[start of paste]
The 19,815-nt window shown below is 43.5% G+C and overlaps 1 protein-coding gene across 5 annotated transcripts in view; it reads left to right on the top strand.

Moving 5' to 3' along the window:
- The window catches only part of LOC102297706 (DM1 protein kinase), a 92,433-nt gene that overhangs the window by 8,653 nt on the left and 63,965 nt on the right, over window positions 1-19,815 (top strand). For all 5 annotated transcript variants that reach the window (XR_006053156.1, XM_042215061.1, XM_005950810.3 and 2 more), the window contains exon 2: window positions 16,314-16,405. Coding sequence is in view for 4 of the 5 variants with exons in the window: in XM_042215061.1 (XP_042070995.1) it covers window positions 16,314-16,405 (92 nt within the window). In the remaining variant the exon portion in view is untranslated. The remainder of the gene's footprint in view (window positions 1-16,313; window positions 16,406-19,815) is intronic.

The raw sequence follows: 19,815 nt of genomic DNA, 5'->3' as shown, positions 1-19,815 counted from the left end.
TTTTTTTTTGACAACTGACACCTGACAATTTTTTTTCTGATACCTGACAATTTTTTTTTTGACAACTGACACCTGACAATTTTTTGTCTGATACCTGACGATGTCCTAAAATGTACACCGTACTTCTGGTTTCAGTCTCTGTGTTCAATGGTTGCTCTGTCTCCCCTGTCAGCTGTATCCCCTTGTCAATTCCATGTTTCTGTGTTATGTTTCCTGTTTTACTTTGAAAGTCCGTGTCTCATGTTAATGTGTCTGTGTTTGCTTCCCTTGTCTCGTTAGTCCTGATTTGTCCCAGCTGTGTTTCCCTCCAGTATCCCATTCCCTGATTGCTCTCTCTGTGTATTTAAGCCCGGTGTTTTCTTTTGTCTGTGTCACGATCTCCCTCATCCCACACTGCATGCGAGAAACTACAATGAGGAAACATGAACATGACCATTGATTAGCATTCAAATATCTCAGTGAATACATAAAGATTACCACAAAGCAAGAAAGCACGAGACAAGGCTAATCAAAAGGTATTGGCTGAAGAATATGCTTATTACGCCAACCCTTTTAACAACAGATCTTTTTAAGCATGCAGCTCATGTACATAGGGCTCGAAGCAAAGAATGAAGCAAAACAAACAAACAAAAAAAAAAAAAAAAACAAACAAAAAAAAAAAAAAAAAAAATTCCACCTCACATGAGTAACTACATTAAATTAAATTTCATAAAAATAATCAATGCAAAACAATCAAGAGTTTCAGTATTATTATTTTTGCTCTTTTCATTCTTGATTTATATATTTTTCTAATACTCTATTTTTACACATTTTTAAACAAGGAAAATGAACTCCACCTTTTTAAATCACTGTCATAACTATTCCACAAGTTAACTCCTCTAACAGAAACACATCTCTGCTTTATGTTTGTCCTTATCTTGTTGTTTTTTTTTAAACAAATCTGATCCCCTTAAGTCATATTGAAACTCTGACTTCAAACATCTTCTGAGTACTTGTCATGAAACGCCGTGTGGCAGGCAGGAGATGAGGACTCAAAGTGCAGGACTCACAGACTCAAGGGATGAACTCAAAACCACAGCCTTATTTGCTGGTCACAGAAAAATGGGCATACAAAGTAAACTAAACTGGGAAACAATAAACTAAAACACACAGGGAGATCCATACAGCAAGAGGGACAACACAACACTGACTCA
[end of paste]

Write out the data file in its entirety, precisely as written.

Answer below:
The 19,815-nt window shown below is 43.5% G+C and overlaps 1 protein-coding gene across 5 annotated transcripts in view; it reads left to right on the top strand.

Moving 5' to 3' along the window:
- The window catches only part of LOC102297706 (DM1 protein kinase), a 92,433-nt gene that overhangs the window by 8,653 nt on the left and 63,965 nt on the right, over window positions 1-19,815 (top strand). For all 5 annotated transcript variants that reach the window (XR_006053156.1, XM_042215061.1, XM_005950810.3 and 2 more), the window contains exon 2: window positions 16,314-16,405. Coding sequence is in view for 4 of the 5 variants with exons in the window: in XM_042215061.1 (XP_042070995.1) it covers window positions 16,314-16,405 (92 nt within the window). In the remaining variant the exon portion in view is untranslated. The remainder of the gene's footprint in view (window positions 1-16,313; window positions 16,406-19,815) is intronic.

The raw sequence follows: 19,815 nt of genomic DNA, 5'->3' as shown, positions 1-19,815 counted from the left end.
TTTTTTTTTGACAACTGACACCTGACAATTTTTTTTCTGATACCTGACAATTTTTTTTTTGACAACTGACACCTGACAATTTTTTGTCTGATACCTGACGATGTCCTAAAATGTACACCGTACTTCTGGTTTCAGTCTCTGTGTTCAATGGTTGCTCTGTCTCCCCTGTCAGCTGTATCCCCTTGTCAATTCCATGTTTCTGTGTTATGTTTCCTGTTTTACTTTGAAAGTCCGTGTCTCATGTTAATGTGTCTGTGTTTGCTTCCCTTGTCTCGTTAGTCCTGATTTGTCCCAGCTGTGTTTCCCTCCAGTATCCCATTCCCTGATTGCTCTCTCTGTGTATTTAAGCCCGGTGTTTTCTTTTGTCTGTGTCACGATCTCCCTCATCCCACACTGCATGCGAGAAACTACAATGAGGAAACATGAACATGACCATTGATTAGCATTCAAATATCTCAGTGAATACATAAAGATTACCACAAAGCAAGAAAGCACGAGACAAGGCTAATCAAAAGGTATTGGCTGAAGAATATGCTTATTACGCCAACCCTTTTAACAACAGATCTTTTTAAGCATGCAGCTCATGTACATAGGGCTCGAAGCAAAGAATGAAGCAAAACAAACAAACAAAAAAAAAAAAAAAAACAAACAAAAAAAAAAAAAAAAAAAATTCCACCTCACATGAGTAACTACATTAAATTAAATTTCATAAAAATAATCAATGCAAAACAATCAAGAGTTTCAGTATTATTATTTTTGCTCTTTTCATTCTTGATTTATATATTTTTCTAATACTCTATTTTTACACATTTTTAAACAAGGAAAATGAACTCCACCTTTTTAAATCACTGTCATAACTATTCCACAAGTTAACTCCTCTAACAGAAACACATCTCTGCTTTATGTTTGTCCTTATCTTGTTGTTTTTTTTTAAACAAATCTGATCCCCTTAAGTCATATTGAAACTCTGACTTCAAACATCTTCTGAGTACTTGTCATGAAACGCCGTGTGGCAGGCAGGAGATGAGGACTCAAAGTGCAGGACTCACAGACTCAAGGGATGAACTCAAAACCACAGCCTTATTTGCTGGTCACAGAAAAATGGGCATACAAAGTAAACTAAACTGGGAAACAATAAACTAAAACACACAGGGAGATCCATACAGCAAGAGGGACAACACAACACTGACTCA